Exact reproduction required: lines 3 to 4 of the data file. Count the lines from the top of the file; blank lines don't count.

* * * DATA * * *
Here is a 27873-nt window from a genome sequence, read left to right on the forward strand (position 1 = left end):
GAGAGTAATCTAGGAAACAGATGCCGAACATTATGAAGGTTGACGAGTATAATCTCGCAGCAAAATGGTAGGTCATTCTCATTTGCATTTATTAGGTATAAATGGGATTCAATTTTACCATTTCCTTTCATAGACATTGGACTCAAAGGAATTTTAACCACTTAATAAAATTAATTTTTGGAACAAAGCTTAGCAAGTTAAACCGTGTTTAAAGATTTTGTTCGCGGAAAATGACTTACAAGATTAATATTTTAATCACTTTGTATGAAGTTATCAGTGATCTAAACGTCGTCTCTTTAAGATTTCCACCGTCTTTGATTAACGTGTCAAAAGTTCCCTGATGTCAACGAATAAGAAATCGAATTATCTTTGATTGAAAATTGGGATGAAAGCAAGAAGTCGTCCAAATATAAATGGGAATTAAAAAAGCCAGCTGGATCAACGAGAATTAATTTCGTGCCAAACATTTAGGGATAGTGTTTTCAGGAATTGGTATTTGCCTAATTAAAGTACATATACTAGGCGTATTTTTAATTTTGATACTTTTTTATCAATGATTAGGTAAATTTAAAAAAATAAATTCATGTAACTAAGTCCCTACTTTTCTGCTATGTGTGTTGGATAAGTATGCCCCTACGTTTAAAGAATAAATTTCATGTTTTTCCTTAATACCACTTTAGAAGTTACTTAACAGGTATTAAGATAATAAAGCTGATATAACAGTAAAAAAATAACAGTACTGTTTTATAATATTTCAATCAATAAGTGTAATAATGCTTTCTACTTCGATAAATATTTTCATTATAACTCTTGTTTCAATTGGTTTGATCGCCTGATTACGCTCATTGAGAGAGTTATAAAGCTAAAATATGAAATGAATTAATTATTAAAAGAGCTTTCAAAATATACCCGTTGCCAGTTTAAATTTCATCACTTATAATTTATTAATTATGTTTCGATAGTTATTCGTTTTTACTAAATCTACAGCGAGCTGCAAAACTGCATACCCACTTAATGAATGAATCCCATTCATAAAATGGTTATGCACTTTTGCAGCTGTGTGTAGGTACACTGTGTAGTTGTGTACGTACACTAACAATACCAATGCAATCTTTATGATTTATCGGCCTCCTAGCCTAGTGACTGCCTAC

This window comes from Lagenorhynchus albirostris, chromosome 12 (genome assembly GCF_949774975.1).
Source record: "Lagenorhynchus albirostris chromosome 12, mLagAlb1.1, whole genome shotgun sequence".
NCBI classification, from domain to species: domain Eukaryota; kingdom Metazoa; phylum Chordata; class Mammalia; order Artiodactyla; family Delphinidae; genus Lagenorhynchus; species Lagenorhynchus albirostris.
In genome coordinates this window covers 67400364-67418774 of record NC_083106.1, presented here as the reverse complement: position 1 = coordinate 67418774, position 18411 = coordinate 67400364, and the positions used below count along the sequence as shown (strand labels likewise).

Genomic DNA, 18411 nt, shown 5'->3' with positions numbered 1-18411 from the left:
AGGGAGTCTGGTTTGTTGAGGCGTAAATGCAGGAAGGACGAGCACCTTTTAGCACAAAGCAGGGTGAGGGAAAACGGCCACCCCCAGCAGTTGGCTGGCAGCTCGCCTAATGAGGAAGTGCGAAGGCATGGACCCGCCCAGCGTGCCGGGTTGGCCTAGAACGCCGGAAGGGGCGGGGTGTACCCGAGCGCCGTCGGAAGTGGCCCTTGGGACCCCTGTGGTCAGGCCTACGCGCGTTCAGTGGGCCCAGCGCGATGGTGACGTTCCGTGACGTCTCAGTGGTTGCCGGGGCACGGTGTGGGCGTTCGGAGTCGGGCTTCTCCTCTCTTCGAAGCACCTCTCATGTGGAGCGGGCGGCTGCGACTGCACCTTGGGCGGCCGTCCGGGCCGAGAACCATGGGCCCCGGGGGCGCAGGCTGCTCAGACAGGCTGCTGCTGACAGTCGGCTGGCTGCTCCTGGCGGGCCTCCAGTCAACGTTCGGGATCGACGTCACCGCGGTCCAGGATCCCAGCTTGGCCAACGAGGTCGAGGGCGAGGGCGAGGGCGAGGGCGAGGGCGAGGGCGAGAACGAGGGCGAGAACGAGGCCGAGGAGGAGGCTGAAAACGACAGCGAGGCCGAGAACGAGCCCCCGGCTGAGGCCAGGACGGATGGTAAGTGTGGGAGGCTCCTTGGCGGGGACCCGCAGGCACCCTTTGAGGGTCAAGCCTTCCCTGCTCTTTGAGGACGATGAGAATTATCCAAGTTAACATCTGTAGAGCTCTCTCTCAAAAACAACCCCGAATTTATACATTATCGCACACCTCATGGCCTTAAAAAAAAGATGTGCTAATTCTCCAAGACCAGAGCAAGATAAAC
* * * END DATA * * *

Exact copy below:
This window comes from Lagenorhynchus albirostris, chromosome 12 (genome assembly GCF_949774975.1).
Source record: "Lagenorhynchus albirostris chromosome 12, mLagAlb1.1, whole genome shotgun sequence".